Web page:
Human sense of fairness evolved to favor long-term cooperation, primate study suggests

Sep 19, 2014

By Science Daily


The human response to unfairness evolved in order to support long-term cooperation, according to a research team from Georgia State University and Emory University.

Fairness is a social ideal that cannot be measured, so to understand the evolution of fairness in humans, Dr. Sarah Brosnan of Georgia State’s departments of Psychology and Philosophy, the Neuroscience Institute and the Language Research Center, has spent the last decade studying behavioral responses to equal versus unequal reward division in other primates.

In their paper, published in the journal Science, she and colleague Dr. Frans de Waal of the Yerkes National Primate Research Center and the Psychology Department at Emory University, reviewed literature from their own research regarding responses to inequity in primates, as well as studies from other researchers. Although fairness is central to humans, it was unknown how this arose. Brosnan and de Waal hypothesize that it evolved, and therefore elements of it can be seen in other species.

“This sense of fairness is the basis of lots of things in human society, from wage discrimination to international politics,” Brosnan said. “What we’re interested in is why humans aren’t happy with what we have, even if it’s good enough, if someone else has more. What we hypothesize is that this matters because evolution is relative. If you are cooperating with someone who takes more of the benefits accrued, they will do better than you, at your expense. Therefore, we began to explore whether responses to inequity were common in other cooperative species.”


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6 comments on “Human sense of fairness evolved to favor long-term cooperation, primate study suggests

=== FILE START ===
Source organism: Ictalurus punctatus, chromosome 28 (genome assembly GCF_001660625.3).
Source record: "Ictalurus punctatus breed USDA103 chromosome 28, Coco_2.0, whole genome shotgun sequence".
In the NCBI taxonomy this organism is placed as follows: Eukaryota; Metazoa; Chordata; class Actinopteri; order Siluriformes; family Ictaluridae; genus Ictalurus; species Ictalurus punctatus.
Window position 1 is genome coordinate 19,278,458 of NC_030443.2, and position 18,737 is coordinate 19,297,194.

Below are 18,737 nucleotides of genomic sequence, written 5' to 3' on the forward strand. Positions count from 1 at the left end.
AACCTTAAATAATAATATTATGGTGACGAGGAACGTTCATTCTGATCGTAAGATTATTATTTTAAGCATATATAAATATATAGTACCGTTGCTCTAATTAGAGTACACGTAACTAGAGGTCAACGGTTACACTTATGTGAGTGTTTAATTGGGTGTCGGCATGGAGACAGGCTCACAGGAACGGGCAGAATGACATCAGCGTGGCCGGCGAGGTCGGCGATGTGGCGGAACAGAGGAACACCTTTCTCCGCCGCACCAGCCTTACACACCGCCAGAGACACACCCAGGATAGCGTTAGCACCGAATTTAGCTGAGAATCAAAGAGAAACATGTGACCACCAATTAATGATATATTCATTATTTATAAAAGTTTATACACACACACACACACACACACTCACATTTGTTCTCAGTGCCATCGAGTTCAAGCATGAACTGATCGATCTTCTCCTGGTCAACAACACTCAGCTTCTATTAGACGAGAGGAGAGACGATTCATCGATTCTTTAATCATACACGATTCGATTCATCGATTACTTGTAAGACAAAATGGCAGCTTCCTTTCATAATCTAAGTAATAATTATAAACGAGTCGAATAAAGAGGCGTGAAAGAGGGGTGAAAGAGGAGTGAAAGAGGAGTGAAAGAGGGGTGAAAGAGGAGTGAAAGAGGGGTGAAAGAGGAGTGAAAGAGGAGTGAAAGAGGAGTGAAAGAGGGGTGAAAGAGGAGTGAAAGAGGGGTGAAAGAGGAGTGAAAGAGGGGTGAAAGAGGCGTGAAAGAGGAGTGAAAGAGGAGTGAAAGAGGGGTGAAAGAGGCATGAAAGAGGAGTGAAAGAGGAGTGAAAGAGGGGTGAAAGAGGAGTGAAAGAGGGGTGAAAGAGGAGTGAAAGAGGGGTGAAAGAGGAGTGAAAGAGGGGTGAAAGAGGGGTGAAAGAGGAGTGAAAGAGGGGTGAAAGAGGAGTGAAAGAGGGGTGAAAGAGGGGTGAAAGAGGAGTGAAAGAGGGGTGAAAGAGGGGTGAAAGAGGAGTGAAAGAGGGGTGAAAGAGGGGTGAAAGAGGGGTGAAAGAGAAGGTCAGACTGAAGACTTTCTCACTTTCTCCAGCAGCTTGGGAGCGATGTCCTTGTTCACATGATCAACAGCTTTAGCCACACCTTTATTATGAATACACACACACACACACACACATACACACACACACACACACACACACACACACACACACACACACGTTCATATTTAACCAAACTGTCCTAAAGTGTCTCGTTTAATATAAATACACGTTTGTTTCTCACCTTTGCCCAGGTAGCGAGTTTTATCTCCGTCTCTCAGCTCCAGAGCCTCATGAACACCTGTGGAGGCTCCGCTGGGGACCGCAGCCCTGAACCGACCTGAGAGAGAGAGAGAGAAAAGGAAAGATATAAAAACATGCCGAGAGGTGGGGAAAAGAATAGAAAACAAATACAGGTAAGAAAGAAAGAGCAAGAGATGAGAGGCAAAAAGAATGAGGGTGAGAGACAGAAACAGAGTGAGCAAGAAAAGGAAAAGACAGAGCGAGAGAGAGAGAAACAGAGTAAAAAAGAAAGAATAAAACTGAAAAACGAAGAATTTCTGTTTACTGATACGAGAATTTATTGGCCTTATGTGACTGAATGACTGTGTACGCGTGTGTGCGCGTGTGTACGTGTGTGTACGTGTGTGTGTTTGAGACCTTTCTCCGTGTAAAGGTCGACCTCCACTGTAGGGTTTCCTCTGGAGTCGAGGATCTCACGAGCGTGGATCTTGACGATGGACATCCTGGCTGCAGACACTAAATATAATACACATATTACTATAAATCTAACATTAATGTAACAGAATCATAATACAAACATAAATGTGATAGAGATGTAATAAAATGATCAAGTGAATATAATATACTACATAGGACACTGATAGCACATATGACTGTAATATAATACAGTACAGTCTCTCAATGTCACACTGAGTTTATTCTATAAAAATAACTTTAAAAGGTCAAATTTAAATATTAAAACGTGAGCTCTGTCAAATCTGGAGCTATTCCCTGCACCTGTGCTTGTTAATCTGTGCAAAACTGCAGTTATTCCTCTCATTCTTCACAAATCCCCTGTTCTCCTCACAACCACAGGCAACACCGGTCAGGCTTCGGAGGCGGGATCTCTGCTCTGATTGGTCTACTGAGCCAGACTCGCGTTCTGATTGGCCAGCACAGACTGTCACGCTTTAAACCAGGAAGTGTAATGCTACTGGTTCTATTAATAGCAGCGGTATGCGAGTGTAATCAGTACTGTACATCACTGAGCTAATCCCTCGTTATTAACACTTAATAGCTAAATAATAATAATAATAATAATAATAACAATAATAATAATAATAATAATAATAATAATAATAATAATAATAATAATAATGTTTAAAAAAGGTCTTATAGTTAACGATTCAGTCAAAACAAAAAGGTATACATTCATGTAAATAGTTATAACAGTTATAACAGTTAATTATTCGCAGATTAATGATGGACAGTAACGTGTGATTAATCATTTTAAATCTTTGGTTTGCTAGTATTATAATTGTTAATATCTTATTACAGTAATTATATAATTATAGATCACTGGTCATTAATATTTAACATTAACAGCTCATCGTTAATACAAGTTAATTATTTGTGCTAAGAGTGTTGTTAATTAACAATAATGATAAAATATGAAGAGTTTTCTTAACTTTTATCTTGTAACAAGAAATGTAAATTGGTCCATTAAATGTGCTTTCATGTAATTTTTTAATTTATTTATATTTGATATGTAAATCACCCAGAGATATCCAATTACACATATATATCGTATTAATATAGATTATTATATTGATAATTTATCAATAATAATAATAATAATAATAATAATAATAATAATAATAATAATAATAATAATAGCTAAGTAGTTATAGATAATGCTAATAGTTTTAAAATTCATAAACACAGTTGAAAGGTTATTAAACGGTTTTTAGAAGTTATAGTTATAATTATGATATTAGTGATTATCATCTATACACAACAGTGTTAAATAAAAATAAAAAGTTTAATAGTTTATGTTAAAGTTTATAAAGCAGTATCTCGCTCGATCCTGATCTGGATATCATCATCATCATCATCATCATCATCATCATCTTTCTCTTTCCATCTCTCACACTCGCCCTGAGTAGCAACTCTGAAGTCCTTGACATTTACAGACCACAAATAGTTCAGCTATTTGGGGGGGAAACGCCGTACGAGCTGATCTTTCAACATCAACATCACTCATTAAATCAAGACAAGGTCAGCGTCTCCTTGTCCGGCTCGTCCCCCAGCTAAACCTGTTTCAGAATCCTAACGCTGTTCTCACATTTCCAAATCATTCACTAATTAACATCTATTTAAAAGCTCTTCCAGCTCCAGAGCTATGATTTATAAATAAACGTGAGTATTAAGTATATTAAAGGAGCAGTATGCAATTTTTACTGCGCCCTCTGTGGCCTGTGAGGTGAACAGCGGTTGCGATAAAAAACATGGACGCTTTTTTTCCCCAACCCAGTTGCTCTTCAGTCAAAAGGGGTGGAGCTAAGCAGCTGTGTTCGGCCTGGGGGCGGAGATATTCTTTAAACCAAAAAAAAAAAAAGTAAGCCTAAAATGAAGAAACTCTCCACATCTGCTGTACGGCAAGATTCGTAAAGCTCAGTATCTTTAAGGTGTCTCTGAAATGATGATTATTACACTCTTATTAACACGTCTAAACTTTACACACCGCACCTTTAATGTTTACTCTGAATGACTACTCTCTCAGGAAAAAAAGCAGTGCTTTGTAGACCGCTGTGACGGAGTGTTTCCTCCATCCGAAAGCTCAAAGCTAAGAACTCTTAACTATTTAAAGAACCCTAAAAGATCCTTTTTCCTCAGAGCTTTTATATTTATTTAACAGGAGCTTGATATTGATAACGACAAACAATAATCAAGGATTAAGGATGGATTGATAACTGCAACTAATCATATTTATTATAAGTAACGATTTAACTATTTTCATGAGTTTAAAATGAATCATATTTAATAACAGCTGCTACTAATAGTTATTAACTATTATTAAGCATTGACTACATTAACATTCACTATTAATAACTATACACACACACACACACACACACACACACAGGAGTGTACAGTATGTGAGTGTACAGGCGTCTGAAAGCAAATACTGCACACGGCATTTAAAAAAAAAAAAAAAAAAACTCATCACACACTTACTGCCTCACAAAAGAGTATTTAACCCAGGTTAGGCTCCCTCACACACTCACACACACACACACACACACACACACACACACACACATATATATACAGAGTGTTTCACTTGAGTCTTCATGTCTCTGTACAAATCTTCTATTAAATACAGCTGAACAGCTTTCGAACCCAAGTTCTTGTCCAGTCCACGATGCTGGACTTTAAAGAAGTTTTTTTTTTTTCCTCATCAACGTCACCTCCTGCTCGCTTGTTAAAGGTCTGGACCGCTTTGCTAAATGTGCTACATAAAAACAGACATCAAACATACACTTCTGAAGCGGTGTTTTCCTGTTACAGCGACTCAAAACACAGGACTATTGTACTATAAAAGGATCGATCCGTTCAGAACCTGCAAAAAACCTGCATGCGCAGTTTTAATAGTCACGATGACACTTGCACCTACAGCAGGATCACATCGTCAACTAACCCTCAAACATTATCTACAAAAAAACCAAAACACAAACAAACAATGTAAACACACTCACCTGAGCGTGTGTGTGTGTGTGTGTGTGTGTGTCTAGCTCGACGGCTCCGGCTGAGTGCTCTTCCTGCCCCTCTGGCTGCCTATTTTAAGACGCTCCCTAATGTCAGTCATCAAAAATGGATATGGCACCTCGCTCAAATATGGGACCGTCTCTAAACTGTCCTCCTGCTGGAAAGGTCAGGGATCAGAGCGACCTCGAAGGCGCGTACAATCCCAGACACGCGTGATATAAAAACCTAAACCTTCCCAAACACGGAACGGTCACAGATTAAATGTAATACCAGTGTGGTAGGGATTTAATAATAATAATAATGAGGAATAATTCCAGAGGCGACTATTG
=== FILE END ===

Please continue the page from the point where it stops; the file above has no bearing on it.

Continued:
• Forgive me, but this has been known ever since 1838 when, taking with him a banana and a mirror, Charlie visited Jenny, the Orangutan in London zoo, and she threw a wobbler, because she didn’t get what she wanted, and Darwin recognized the similarity between her behaviour and that of a human child.

    In other words, this has been known for one hundred and seventy five years! Or am I getting above myself?

    That’s not a rhetorical question, so anyone is at liberty to correct me if I’m wrong; could I stop them?

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  • Forgive the over simplification…

    When I was in my teens, I had my first “girlfriend.” That relationship lasted for maybe three weeks. During that time, I observed and learned many behaviors about the opposite sex in the context of that relationship type; expectations, appropriate behavior, so forth and so on. Imagine my surprise when the next girl I went out with was completely different and had her own set of traits!

    Point is that a single data set of observed traits in one individual does not provide the basis for making a broad assumption of the whole. It would be folly to assume that all Orangutans feel the same way about bananas just like it would be folly for me to assume that all women like listening to Depeche Mode just because the first one I ever dated did.

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  • THANK GOODNESS for Mr. Gordon (and Co.) !!!11!1one1! Yes, Mr Gordon, the very definition of getting above oneself is engaging in the practice of poo-pooing a decades worth of research and experiment with an anecdote. Everyone should stop research. Mr. Gordon knows everything about it – he once learned about Charlie and the Orangutan smh.

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  • Meanwhile the studies of primate cultures and learned behaviours continues!

    Chimp culture captured on camera

    Researchers have captured the spread of a new type of tool use in a wild population of chimps.

    They say this is the first clear evidence of wild chimpanzees developing a new culture.

    As the team filmed the animals at a field station in Uganda, they noticed that some of them started to make a new type of leaf sponge – something the animals use to drink.

    This new behaviour soon spread throughout the group.

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